Reggio Inspired Provocations with Flowers

As a Teacher I know there are countless ways in which to implement lessons, set up provocations, encourage interests for young children, so I thought I would show some ways in which I like to set up a simple provocation. Initial set up is aesthetically pleasing to me, the adult, but I never know for sure if a provocation will be a success unless I see young people not just look at it, but actually engage.

What you see below is a clean, neat simple display for a provocation.  However, when young children’s interests are peaked and curiosity is too great, then we end up with the process, which is messy, fun, and full of insight into how a young mind acquires knowledge through environmental engagement.

If you’ve set up similar or even vastly different, yet simple provocations please share your wonderful ideas and outcomes!  I would love to read about your teaching experiences using inspiration from the Reggio Emilia Approach.

Heidi's School Pics 032  For this example of a provocation I used oil pastels and pencils for tools.

Heidi's School Pics 027  For the second example of a provocation I set out crayons and pencils.

A third idea I had is to use the mini art easels I see in the craft stores and set up a picture on each side.  Pictures area great provocations as well.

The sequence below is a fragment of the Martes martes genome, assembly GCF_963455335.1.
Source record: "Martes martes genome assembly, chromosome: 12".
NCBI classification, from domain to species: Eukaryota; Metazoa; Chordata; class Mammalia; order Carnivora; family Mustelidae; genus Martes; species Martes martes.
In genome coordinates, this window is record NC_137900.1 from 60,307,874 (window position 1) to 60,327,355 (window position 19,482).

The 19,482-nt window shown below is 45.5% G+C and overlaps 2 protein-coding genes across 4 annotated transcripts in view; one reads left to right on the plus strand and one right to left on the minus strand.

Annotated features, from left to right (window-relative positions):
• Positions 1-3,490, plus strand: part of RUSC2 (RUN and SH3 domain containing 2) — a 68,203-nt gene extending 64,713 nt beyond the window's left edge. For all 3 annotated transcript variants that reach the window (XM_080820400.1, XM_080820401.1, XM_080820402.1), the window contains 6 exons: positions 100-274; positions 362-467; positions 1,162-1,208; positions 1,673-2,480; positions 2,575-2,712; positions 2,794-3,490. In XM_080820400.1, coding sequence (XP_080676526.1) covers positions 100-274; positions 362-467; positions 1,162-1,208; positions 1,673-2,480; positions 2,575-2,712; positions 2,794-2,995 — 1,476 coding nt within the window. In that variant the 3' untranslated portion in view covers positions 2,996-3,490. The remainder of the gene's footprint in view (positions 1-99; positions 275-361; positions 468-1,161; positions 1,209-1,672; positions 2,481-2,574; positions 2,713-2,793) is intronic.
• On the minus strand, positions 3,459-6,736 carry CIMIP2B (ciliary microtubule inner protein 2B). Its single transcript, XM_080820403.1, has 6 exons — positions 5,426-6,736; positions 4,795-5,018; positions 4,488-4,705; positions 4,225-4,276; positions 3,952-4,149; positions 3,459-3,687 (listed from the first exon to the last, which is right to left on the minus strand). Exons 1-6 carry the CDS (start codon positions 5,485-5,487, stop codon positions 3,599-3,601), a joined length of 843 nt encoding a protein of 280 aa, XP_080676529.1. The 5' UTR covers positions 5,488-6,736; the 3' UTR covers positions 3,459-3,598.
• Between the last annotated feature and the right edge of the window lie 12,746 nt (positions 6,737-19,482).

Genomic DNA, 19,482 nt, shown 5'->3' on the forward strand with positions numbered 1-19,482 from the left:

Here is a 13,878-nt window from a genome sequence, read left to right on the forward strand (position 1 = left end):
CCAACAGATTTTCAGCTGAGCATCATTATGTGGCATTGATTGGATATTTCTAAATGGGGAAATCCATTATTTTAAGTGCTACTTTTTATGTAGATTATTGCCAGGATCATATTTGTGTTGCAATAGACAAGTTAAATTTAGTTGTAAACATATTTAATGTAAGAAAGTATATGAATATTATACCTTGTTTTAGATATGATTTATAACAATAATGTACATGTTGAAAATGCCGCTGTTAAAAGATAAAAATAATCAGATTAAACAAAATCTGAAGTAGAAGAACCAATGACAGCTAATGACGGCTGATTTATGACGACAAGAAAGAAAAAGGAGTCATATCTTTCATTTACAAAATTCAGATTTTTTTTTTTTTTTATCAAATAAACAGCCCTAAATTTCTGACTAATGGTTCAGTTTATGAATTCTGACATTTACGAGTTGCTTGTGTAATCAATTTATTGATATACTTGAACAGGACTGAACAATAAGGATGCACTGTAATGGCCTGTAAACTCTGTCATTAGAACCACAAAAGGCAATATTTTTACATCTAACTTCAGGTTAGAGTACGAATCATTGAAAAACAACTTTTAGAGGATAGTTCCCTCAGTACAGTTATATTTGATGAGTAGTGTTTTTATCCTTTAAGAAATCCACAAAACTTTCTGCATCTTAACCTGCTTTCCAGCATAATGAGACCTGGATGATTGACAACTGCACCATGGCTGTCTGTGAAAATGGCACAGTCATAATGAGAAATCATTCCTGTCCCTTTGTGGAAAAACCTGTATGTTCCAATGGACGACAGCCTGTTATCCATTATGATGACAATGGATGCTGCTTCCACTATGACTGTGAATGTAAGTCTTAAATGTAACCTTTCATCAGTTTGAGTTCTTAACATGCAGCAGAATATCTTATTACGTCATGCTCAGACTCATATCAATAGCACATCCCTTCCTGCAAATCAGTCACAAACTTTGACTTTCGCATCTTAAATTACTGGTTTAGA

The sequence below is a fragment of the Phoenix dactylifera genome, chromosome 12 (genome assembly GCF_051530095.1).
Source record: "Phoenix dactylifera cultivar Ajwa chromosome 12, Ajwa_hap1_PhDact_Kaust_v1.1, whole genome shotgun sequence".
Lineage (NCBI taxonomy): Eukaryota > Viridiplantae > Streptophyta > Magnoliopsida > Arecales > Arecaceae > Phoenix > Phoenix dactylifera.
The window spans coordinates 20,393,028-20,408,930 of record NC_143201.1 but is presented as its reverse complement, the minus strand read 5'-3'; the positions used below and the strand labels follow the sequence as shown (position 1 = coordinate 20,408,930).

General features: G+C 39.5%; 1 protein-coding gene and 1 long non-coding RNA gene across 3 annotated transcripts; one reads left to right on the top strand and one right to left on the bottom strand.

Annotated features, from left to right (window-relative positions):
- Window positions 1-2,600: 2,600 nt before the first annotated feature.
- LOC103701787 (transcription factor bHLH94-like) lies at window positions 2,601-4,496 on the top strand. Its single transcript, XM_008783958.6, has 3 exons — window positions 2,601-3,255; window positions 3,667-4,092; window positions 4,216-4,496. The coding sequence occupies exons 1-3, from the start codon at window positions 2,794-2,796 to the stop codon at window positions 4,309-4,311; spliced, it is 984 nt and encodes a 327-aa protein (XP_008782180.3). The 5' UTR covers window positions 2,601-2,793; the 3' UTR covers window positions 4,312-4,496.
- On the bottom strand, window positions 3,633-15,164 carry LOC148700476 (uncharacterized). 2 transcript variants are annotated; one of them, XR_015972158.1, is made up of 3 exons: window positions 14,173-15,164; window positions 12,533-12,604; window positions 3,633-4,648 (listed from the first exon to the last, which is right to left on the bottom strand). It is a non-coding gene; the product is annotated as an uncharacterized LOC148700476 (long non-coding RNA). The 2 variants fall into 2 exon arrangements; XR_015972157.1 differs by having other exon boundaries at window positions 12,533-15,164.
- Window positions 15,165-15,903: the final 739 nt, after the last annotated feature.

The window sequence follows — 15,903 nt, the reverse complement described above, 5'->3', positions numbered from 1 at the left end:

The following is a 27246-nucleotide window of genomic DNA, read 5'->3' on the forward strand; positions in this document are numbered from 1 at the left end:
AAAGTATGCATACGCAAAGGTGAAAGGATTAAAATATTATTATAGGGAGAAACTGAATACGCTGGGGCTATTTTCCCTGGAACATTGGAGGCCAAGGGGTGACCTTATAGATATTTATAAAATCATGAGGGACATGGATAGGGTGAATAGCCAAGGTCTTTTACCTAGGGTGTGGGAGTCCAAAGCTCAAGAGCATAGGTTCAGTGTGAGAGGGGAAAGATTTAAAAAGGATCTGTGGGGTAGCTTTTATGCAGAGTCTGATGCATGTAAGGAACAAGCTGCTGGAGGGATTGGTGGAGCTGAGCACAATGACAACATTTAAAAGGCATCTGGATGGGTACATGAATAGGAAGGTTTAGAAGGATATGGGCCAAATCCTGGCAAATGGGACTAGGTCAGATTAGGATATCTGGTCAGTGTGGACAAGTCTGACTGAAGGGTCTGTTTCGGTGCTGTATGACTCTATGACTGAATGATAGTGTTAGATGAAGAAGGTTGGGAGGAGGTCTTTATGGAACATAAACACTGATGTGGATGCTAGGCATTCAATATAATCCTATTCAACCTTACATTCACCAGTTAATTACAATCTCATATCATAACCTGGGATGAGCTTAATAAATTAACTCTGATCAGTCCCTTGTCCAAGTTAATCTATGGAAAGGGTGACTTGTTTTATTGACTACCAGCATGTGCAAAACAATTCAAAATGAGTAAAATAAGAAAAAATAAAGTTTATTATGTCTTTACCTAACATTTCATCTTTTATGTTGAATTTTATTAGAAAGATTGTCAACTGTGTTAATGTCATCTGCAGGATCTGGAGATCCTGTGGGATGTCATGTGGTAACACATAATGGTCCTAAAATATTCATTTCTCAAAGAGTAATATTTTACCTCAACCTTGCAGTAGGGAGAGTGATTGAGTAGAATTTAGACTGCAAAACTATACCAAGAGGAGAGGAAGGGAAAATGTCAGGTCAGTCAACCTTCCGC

Be ready to stand in as a scribe and write word for word what your young students or children dictate to you.  A child’s own words can be a catalyst for continued  and internal interest to learn how to write and read.  Early Literacy has many layers to the strong foundation, so let’s take advantage when we can to keep building onto each layer.

Heidi's School Pics 014  You may not be able to see, but I managed to capture one or two bees on my flowers!  This would work for a provocation not simply because of the flowers, but because of the bees.  So many exciting inspirational ideas, stories and massively creative artwork can come from a simple picture! 🙂

I find that so many ideas for lessons, provocations, projects and collaborations come from watching, listening and engaging in meaningful conversation with young children.  Do you find that to be the case as well?  Please post your comments and let me know. 🙂

Heidi, The Marigold School of Early Learning

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